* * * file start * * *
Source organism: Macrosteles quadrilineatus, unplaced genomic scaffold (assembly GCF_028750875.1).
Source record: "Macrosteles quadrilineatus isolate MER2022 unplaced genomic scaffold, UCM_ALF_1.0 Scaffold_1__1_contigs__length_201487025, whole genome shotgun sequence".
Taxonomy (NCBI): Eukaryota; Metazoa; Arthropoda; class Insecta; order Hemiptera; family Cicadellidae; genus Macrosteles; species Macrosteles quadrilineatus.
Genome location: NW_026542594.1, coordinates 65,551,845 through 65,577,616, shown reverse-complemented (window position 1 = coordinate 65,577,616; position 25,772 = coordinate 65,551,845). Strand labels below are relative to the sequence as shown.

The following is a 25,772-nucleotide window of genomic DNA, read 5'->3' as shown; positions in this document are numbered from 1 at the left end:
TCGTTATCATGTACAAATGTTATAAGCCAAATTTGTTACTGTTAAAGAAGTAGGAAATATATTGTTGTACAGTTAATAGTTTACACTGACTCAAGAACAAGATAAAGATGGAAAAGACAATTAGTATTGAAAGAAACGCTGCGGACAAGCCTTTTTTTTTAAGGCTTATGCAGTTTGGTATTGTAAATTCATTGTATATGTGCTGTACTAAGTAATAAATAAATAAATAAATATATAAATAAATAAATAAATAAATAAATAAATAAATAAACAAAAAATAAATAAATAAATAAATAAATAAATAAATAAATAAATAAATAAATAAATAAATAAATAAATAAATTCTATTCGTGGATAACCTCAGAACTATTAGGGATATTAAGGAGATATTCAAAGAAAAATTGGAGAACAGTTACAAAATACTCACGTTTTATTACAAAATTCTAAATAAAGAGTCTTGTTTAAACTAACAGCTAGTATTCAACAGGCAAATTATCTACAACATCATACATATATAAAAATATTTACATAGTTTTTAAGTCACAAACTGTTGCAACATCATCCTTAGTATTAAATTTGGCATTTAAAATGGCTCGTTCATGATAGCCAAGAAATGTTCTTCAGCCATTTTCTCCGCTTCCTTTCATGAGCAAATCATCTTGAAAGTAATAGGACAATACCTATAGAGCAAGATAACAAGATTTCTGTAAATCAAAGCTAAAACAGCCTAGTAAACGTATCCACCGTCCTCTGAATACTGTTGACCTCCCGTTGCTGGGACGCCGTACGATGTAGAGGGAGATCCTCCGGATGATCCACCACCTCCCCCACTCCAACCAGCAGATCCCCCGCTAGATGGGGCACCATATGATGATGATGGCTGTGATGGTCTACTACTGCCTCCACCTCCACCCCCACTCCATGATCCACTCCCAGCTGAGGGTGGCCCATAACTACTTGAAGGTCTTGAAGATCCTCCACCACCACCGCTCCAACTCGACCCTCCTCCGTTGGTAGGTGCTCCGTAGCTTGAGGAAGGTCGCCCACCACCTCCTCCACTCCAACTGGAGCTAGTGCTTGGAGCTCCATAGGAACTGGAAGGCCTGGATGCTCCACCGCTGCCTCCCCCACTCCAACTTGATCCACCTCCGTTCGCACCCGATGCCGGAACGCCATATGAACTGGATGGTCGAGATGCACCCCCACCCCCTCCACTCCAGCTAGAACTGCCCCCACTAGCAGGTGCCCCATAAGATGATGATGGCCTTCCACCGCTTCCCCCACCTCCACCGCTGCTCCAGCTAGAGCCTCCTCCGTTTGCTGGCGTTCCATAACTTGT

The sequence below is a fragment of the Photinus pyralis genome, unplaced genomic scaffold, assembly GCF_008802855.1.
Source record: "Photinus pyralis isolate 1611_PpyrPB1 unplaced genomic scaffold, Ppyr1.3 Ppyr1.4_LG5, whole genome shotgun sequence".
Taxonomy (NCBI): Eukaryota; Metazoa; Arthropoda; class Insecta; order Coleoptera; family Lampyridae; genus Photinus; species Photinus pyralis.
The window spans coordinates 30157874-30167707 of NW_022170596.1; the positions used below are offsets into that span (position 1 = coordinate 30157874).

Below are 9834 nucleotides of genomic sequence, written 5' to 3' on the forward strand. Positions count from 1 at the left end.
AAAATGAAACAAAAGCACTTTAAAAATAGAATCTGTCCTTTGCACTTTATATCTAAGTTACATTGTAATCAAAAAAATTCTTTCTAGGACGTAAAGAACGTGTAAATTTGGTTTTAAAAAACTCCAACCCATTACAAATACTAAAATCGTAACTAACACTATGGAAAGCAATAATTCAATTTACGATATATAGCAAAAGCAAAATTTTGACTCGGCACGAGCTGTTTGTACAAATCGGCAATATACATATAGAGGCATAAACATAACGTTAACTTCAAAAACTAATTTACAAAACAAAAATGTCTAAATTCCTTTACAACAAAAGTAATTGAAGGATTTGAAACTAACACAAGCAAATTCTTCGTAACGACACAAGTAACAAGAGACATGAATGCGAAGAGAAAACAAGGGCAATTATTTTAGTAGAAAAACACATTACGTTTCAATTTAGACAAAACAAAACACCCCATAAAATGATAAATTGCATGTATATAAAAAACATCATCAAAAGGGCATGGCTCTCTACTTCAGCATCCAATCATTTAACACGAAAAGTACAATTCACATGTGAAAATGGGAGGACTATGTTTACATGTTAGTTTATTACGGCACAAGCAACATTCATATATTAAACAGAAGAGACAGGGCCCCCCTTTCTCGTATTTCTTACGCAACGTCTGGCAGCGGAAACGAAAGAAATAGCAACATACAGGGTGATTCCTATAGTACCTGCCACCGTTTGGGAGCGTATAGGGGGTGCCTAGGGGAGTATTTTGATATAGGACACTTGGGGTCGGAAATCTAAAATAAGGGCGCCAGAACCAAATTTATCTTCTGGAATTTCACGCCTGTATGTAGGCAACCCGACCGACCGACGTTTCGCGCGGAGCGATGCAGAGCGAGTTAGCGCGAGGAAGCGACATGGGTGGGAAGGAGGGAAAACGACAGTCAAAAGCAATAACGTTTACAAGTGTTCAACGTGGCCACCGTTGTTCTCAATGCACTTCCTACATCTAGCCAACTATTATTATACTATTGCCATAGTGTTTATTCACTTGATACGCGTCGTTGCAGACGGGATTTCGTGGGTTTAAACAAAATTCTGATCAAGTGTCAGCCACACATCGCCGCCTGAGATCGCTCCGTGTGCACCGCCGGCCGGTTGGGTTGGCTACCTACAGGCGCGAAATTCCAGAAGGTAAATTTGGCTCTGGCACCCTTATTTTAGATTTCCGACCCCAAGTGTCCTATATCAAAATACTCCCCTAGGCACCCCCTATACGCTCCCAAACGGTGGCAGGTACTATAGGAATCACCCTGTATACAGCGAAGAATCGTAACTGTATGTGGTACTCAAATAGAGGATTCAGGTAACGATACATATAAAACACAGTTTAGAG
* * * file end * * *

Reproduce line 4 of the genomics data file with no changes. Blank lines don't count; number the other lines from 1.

Genome location: NW_026542594.1, coordinates 65,551,845 through 65,577,616, shown reverse-complemented (window position 1 = coordinate 65,577,616; position 25,772 = coordinate 65,551,845). Strand labels below are relative to the sequence as shown.